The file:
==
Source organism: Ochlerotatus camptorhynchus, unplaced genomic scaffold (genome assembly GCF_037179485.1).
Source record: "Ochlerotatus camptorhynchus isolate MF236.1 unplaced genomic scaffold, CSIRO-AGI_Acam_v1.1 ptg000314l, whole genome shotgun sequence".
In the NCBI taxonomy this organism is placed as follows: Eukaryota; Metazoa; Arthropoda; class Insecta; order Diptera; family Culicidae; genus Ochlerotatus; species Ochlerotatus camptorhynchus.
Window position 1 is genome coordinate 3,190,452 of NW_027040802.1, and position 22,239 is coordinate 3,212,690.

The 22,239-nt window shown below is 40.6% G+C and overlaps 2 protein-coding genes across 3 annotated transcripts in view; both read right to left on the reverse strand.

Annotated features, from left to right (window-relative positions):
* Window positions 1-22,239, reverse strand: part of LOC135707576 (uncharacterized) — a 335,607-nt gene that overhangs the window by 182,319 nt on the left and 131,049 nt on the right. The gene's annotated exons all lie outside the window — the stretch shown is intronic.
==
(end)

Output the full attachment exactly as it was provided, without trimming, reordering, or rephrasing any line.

Source organism: Ochlerotatus camptorhynchus, unplaced genomic scaffold (genome assembly GCF_037179485.1).
Source record: "Ochlerotatus camptorhynchus isolate MF236.1 unplaced genomic scaffold, CSIRO-AGI_Acam_v1.1 ptg000314l, whole genome shotgun sequence".
In the NCBI taxonomy this organism is placed as follows: Eukaryota; Metazoa; Arthropoda; class Insecta; order Diptera; family Culicidae; genus Ochlerotatus; species Ochlerotatus camptorhynchus.
Window position 1 is genome coordinate 3,190,452 of NW_027040802.1, and position 22,239 is coordinate 3,212,690.

The 22,239-nt window shown below is 40.6% G+C and overlaps 2 protein-coding genes across 3 annotated transcripts in view; both read right to left on the reverse strand.

Annotated features, from left to right (window-relative positions):
* Window positions 1-22,239, reverse strand: part of LOC135707576 (uncharacterized) — a 335,607-nt gene that overhangs the window by 182,319 nt on the left and 131,049 nt on the right. The gene's annotated exons all lie outside the window — the stretch shown is intronic.